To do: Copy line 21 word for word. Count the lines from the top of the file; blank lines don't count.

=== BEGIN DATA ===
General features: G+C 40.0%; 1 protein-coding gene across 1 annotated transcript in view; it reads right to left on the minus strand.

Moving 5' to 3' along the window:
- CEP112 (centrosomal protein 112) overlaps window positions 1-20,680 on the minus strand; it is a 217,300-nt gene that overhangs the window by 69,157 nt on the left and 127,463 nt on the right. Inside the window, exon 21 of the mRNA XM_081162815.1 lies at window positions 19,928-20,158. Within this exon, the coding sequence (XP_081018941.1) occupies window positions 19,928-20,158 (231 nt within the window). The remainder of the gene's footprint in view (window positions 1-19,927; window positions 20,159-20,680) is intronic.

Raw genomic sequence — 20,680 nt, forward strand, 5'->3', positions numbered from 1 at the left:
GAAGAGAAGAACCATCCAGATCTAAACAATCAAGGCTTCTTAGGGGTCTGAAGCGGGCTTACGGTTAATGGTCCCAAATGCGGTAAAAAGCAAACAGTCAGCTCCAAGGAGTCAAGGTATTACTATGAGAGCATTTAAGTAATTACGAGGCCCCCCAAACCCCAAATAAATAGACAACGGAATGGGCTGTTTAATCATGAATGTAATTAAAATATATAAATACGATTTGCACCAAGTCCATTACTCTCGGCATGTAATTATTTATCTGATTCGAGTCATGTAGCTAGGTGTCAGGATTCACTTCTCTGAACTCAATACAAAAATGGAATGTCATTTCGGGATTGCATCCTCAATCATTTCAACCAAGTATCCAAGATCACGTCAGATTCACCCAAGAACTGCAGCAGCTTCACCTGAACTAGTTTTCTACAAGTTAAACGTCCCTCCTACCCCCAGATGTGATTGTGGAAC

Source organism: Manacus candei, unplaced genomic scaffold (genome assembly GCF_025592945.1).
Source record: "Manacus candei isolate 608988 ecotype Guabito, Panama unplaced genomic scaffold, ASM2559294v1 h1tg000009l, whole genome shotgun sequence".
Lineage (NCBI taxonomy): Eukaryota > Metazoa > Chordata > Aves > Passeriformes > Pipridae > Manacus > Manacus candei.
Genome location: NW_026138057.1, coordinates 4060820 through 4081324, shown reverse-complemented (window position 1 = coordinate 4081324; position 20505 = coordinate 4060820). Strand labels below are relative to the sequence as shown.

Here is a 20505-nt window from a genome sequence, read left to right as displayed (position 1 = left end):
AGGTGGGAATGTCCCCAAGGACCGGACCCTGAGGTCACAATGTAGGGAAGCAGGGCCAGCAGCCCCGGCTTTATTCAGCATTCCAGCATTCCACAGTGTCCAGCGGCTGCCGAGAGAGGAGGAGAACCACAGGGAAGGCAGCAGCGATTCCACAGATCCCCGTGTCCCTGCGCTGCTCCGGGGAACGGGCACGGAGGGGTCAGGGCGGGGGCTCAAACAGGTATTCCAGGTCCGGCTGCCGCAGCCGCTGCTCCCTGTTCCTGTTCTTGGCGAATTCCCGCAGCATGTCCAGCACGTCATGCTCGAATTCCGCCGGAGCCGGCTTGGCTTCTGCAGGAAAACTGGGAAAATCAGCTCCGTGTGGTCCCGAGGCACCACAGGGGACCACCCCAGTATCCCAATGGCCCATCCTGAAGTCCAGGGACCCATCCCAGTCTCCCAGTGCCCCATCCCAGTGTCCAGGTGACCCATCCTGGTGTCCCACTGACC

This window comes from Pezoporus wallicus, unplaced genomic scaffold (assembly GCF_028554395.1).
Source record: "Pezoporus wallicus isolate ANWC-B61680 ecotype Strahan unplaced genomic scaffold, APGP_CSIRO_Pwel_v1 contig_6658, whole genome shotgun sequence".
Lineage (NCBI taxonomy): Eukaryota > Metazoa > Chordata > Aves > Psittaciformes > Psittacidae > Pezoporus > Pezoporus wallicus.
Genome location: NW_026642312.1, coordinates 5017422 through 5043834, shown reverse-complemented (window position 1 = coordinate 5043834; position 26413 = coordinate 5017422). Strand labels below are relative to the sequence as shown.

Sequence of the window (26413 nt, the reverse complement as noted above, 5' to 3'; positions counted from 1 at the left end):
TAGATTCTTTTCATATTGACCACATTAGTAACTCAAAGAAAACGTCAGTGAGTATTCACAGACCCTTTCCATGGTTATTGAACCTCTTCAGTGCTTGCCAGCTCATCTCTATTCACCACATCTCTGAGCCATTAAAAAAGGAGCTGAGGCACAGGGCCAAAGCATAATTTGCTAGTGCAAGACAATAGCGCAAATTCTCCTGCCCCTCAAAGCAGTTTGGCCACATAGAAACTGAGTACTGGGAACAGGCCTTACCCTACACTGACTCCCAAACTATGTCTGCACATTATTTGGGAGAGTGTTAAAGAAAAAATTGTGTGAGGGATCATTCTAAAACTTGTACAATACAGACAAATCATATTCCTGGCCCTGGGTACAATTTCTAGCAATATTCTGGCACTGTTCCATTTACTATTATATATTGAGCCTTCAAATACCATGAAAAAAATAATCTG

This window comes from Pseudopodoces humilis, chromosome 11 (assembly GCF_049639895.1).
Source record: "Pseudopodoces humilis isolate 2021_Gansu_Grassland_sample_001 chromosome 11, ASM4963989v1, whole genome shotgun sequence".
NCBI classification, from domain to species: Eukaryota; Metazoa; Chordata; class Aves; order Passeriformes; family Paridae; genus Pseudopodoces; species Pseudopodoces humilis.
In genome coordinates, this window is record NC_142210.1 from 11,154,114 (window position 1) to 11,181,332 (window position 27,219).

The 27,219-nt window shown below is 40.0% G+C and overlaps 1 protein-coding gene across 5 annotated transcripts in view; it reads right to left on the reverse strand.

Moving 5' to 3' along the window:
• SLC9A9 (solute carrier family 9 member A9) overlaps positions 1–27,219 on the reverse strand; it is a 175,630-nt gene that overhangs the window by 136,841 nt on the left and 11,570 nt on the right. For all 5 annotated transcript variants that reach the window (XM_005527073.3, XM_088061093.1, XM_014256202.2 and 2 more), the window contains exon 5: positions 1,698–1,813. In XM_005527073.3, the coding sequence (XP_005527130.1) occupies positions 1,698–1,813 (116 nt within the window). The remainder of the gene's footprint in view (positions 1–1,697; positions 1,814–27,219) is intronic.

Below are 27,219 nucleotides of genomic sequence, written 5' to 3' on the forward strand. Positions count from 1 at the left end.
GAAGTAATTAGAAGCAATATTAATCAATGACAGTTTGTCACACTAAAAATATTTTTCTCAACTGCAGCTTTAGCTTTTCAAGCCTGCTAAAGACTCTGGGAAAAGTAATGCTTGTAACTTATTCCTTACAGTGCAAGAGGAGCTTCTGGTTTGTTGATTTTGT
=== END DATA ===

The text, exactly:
In genome coordinates, this window is record NC_142210.1 from 11,154,114 (window position 1) to 11,181,332 (window position 27,219).